The Week Ahead: On Monday, the Congressional Budget Office plans to release its budget and economic projections amid increasing federal deficits. The NBA’s last regular season games will be played Wednesday. And on Friday, President Trump’s set to attend the Summit of the Americas in Peru during his first Latin American trip.
Know This: A Saturday fire that killed a man in New York’s Trump Tower has revived discussion of the city’s 1990s effort to mandate sprinklers — which Donald Trump opposed and the burned area doesn’t have. Hungarians gave right-wing anti-immigration Prime Minister Viktor Orban a third consecutive term in Sunday’s parliamentary elections. An Army helicopter crash in Kentucky Saturday killed two soldiers. And former President Luiz Inácio da Silva ended a standoff with Brazilian authorities by surrendering Saturday to begin serving a 12-year corruption sentence.
Get up to Speed: Is a new era dawning in the Middle East? The OZY PDB Special Briefing will tell you what you need to know about Saudi Crown Prince Mohammed bin Salman, who’s said he recognizes Israel’s right to its own land. With carefully curated facts, opinions, images and videos, this latest Special Briefing will catch you up and vault you ahead.
For generations, parents and scientists have tried to facilitate infant learning with an endless stream of words and stories. But research on early development shows that such bombardment can be counterproductive. With that in mind, speech expert Deb Roy and roboticist Rupal Patel recorded their infant son’s every word in an attempt to teach robots to learn the way babies do. But humanity and emotion complicate development so much that Patel’s observations prompted him to abandon artificial intelligence to explore the more compelling — and seemingly inimitable — human capacity to learn.
They’re living the dream. Rural Cambodian women now have a chance to study, thanks to female-only accommodations in Phnom Penh. Female students have had difficulty leaving home because of parents’ well-founded safety concerns, but the trend is easing those worries while freeing students from traditional roles. Outside of class, the girls live and study in dormitories and practice yoga in the “hall of inspirational women leaders,” with Marie Curie and Mother Teresa looking on. There’s a huge demand for these living spaces, so more NGO-funded housing is in the works.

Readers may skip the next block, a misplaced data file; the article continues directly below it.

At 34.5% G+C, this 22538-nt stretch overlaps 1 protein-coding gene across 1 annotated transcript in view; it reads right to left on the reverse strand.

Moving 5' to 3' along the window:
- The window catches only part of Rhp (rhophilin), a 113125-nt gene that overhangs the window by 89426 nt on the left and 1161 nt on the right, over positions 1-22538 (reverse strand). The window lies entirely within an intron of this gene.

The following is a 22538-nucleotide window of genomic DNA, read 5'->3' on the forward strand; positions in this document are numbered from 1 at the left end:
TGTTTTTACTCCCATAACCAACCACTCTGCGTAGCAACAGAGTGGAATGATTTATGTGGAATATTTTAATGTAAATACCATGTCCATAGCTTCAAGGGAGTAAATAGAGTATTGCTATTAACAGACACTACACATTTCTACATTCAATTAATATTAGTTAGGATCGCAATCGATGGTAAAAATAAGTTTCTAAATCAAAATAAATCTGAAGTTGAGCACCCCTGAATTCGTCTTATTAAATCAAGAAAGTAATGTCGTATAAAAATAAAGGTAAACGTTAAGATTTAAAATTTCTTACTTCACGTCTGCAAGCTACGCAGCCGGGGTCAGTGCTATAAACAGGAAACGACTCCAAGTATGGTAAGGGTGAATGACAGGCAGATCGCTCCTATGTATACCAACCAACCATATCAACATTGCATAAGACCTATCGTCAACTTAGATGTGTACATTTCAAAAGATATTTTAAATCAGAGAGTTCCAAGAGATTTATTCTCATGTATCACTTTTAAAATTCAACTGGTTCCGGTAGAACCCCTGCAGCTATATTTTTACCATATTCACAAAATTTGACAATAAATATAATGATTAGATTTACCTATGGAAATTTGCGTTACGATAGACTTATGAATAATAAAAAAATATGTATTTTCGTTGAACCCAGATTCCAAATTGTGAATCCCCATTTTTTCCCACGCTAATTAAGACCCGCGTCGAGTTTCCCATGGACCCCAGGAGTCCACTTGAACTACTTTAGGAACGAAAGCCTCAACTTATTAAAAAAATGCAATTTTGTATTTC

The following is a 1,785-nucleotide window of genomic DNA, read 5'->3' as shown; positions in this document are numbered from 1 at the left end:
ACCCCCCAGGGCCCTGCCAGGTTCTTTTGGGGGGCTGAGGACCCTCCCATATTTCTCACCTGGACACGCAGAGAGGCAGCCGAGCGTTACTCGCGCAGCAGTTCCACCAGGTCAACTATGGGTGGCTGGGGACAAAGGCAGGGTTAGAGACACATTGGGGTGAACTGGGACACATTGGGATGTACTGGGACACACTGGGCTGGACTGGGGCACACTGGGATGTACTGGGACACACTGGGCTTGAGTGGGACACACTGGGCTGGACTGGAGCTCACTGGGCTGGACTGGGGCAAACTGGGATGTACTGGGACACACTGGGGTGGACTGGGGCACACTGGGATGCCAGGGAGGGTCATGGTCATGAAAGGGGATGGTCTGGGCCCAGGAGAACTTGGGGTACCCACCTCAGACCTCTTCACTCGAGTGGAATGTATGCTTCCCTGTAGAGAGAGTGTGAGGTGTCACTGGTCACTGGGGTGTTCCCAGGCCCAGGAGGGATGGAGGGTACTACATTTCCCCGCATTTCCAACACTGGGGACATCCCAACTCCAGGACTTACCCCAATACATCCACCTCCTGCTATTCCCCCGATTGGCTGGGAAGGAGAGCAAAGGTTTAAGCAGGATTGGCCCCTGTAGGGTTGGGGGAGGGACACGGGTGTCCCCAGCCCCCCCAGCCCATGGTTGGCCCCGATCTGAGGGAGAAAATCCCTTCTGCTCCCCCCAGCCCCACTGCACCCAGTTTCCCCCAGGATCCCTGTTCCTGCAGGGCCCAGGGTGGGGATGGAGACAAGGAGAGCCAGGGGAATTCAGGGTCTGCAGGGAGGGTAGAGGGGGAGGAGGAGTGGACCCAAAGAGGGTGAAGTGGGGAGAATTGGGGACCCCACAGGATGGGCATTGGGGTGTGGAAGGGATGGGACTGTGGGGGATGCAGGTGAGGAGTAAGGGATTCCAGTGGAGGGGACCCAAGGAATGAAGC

With usage up by 12 percent year over year and the company finally posting a profit in February, one might think Twitter is doing better than ever. Not if you ask some of its users: They’ve taken issue with what critics say is the platform’s sluggish response to troublemakers posting incendiary content, who in some cases even win Twitter’s backing when they complain about being trolled themselves by hate-flagging bots. But that’s apparently the price of unbridled digital freedom — and many are wondering if there’s a way back.
Is comedy the only hope for humanity? That’s what Roseanne Barr once declared, and maybe she’ll prove it with the March revival of her eponymous hit 1990s sitcom. But unlike a lot of left-leaning Hollywood types, the pugnaciously lowbrow protagonist and her creator voted for Donald Trump. That’s sparked cries of “normalizing” Trumpism from some lefties, countered by other progressives hailing the show for highlighting the nation’s personal divisions, like the one between Roseanne and her “Nasty Woman” shirt-wearing sister, Jackie. If it succeeds, the show might demonstrate that intolerance won’t cure itself.
More than two decades since he conquered his sport, Tiger Woods is struggling to substantiate his comeback at his first Masters Tournament bid since 2015. He’s gone from young phenomenon, “Black”-in-spite-of-being-multiracial lightning rod and golfing god to fallen, imperfect has-been. With huge highs and lows, including chronic pain, an arrest and four green jackets, Woods has always had haters along with die-hard fans. As the tournament concludes Sunday, the 42-year-old athlete is likely to juice TV ratings — even if he doesn’t make par.